Scarton F.,SELC soc. coop. |
Cecconi G.,Thetis Consorzio Venezia Nuova |
Valle R.,Rialto Inc.
Wetlands Ecology and Management | Year: 2013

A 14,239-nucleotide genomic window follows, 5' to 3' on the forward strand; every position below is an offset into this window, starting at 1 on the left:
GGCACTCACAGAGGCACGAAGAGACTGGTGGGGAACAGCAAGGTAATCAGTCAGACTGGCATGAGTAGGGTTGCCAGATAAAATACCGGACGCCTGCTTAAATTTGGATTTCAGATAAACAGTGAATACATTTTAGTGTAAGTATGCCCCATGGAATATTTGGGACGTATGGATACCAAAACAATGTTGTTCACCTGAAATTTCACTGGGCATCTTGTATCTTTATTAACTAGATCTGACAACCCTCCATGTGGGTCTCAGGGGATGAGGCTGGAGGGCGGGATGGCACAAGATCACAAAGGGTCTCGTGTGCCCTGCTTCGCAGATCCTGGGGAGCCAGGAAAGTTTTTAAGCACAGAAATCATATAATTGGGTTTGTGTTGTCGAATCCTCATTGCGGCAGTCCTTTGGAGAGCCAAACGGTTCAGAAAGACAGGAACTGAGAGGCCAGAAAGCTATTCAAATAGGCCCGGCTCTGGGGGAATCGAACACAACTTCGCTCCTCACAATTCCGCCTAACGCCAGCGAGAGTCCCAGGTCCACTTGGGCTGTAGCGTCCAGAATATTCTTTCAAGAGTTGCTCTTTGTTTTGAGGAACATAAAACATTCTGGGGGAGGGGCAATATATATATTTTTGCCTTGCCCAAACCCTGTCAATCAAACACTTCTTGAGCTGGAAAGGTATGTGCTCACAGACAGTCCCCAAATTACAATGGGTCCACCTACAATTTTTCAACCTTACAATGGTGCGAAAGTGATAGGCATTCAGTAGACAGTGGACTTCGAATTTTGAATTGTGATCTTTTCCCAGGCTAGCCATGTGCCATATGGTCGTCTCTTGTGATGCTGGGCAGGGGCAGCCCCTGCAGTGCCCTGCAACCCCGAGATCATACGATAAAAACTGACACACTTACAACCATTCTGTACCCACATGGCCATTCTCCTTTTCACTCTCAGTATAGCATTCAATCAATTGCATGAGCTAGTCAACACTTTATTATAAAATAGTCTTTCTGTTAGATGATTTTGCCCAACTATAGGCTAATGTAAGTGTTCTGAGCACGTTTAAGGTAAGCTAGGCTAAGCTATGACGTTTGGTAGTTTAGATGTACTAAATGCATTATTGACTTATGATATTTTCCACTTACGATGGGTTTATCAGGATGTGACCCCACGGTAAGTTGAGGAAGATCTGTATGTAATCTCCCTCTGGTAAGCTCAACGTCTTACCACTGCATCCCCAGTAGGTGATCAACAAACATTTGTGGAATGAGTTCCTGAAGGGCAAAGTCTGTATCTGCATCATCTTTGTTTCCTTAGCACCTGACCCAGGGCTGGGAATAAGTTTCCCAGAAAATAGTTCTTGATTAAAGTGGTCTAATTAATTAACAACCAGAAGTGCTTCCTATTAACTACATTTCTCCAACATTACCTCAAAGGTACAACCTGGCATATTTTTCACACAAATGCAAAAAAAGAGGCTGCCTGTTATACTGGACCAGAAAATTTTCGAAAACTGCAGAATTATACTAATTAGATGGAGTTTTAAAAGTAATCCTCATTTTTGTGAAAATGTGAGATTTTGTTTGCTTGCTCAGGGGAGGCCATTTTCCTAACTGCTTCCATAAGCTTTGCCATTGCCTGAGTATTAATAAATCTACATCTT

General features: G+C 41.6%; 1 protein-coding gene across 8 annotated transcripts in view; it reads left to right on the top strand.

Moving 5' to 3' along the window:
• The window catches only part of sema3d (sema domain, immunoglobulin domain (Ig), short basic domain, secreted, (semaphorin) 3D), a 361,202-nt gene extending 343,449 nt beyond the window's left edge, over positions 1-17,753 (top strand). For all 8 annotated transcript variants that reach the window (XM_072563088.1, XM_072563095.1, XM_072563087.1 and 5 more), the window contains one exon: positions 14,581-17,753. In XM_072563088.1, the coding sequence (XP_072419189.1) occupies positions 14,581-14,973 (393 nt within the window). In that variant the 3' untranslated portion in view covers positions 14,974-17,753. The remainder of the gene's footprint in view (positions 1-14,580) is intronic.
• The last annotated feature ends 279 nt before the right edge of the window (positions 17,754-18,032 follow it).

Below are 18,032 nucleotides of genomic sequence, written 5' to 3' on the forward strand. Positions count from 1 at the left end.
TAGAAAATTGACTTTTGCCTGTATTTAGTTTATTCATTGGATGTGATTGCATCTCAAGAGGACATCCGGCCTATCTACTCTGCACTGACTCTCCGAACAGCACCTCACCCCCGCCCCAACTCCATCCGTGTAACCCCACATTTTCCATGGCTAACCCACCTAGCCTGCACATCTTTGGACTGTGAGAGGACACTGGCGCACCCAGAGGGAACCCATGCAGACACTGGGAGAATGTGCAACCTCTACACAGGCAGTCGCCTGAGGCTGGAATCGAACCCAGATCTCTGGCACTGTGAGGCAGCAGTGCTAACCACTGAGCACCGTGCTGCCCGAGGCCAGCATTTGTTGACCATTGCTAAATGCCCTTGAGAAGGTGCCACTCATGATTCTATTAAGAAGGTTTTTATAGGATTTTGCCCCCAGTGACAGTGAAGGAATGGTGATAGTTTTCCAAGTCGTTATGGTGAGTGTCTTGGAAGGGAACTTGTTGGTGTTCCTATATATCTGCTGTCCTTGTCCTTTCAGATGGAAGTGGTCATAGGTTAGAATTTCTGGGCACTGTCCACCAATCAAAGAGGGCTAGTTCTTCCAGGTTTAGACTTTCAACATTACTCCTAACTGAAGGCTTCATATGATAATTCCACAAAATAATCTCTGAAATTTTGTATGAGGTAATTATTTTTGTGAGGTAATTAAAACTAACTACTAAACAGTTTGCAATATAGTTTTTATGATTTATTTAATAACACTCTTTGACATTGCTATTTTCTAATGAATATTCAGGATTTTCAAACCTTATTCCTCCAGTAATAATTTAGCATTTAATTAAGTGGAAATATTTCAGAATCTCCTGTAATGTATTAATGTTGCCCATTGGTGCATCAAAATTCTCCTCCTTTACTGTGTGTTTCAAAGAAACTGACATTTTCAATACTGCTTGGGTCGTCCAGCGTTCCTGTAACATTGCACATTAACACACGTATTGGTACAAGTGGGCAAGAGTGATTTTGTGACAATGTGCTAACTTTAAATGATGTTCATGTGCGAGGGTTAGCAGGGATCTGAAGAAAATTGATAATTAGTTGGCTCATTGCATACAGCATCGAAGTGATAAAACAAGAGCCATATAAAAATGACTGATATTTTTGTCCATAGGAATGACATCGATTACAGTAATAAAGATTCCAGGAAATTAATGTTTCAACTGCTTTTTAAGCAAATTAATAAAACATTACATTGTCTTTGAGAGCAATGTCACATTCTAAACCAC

Colonization of newly created habitats is a challenge for waterbird populations in a changing world. Knowing which habitat characteristics are required by waterbird populations is a research challenge for rational management of the new ecosystems and their aquatic bird populations. Since 1989 intertidal dredge islands have been built in the lagoon of Venice using sediments coming from regular dredging of lagoon channels and inlets. Kentish Plover, a species declining in Europe, readily uses these new sites as soon as they become available. Between 2005 and 2007, 75 dredge islands were surveyed each year and the number of breeding pairs of Kentish Plover estimated. Each year about one-third of available dredge islands was used by Kentish Plover. Between 34 (in 2005) and 131 (in 2007) breeding pairs were found, and possible differences in vegetation and morphological characteristics between occupied and unoccupied sites were investigated. Only age, mean elevation above sea level and extension of bare ground were statistically different; Kentish Plover preferred younger sites, with higher elevation and with larger areas of bare ground. The largest groups of breeding pairs, up to thirty pairs, were found on islands which also supported colonies of Little Terns. In the study period dredged islands supported about 60 % of the total breeding population of the lagoon of Venice and 4-6 % of the estimated Italian population. Along coastal sites where human pressure on beaches is particularly heavy, man made habitats such as dredge islands may become a valuable alternative breeding site for this and other species of conservation concern. Management works aimed at promoting the occurrence of this species at selected dredge islands have been made in the lagoon of Venice. © 2012 Springer Science+Business Media Dordrecht.